Indian president finds voice against terrorism

Visiting president says India "condemns all forms of terrorism," advocates for "a peaceful resolution of all disputes.”

Pranab Mukherjee (photo credit: REUTERS)
Pranab Mukherjee
(photo credit: REUTERS)
Indian President Pranab Mukherjee, who spent 24-hours earlier this week in Ramallah and the Palestinian Authority without once publicly condemning terrorism, finally did so on Wednesday morning prior to his speech to the Knesset.
During a ceremonial reception with President Reuven Rivlin, Mukherjee said that he was “distressed at the recent violence.”
Mukherjee, the first Indian president ever to visit Israel, said that his country “condemns all forms of terrorism. We have always advocated a peaceful resolution of all disputes.”
Mukherjee, who is scheduled to have a working lunch with Prime Minister Benjamin Netanyahu on Thursday before leaving the country, said he will “seek the assessment of the Israeli leadership about the recent developments in this region which have caused concern all over the world and have direct implications for India.”
The Indian president did not address terrorism or the Palestinian- Israeli conflict during his address to the Knesset.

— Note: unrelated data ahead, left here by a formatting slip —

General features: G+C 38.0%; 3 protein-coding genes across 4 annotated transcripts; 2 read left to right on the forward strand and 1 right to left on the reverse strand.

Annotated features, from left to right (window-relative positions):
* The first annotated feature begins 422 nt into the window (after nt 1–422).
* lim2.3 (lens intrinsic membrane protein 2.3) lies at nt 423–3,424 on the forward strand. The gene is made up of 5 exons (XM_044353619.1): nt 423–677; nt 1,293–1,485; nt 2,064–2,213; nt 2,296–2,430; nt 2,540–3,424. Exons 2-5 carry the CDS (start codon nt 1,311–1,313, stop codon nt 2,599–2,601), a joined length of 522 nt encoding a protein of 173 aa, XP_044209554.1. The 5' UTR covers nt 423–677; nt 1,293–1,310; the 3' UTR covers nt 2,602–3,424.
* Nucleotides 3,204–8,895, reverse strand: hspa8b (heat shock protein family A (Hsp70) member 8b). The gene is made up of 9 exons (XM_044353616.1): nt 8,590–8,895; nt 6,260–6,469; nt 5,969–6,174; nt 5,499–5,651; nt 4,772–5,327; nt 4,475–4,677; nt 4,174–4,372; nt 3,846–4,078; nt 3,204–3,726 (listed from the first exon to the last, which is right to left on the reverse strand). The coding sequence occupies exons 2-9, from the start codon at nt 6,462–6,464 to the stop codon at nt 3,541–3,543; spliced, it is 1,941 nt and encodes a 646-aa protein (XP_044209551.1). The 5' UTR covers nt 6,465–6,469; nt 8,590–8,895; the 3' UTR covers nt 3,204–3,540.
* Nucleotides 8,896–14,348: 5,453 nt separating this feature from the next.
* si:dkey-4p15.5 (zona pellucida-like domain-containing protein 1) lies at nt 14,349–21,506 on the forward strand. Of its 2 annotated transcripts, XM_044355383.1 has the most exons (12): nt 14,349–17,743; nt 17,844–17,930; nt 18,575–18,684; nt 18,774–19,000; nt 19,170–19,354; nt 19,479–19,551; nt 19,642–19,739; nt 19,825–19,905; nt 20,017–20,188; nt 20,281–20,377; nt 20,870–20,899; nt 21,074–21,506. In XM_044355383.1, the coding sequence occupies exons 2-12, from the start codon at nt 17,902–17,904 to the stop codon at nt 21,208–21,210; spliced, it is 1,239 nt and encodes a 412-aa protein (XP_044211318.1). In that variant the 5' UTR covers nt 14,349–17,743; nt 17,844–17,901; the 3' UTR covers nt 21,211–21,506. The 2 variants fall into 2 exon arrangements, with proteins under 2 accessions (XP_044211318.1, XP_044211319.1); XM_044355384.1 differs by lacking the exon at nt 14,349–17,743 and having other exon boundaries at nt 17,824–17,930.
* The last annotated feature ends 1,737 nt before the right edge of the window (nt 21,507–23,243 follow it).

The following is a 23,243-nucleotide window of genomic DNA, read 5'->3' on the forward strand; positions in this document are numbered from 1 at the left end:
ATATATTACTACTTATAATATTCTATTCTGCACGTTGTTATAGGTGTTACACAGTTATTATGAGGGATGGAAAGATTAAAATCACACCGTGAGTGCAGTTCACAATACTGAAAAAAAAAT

Mukherjee raised some eyebrows in Jerusalem on Tuesday, however, when he made a point during a speech at Al-Quds University in east Jerusalem to say that India voted against the UN partition plan in 1947 that allowed for the establishment of Israel. India, Greece and Cuba were the only non-Muslim countries to vote against the plan, which passed by a vote of 33-13, with 10 abstentions.
His comments at Al-Quds followed a speech he gave at the University of Jordan in Amman on Sunday in which he quoted Mahatma Gandhi as saying that “Palestine belongs to the Arabs in the same sense that England belongs to the English and France to the French.”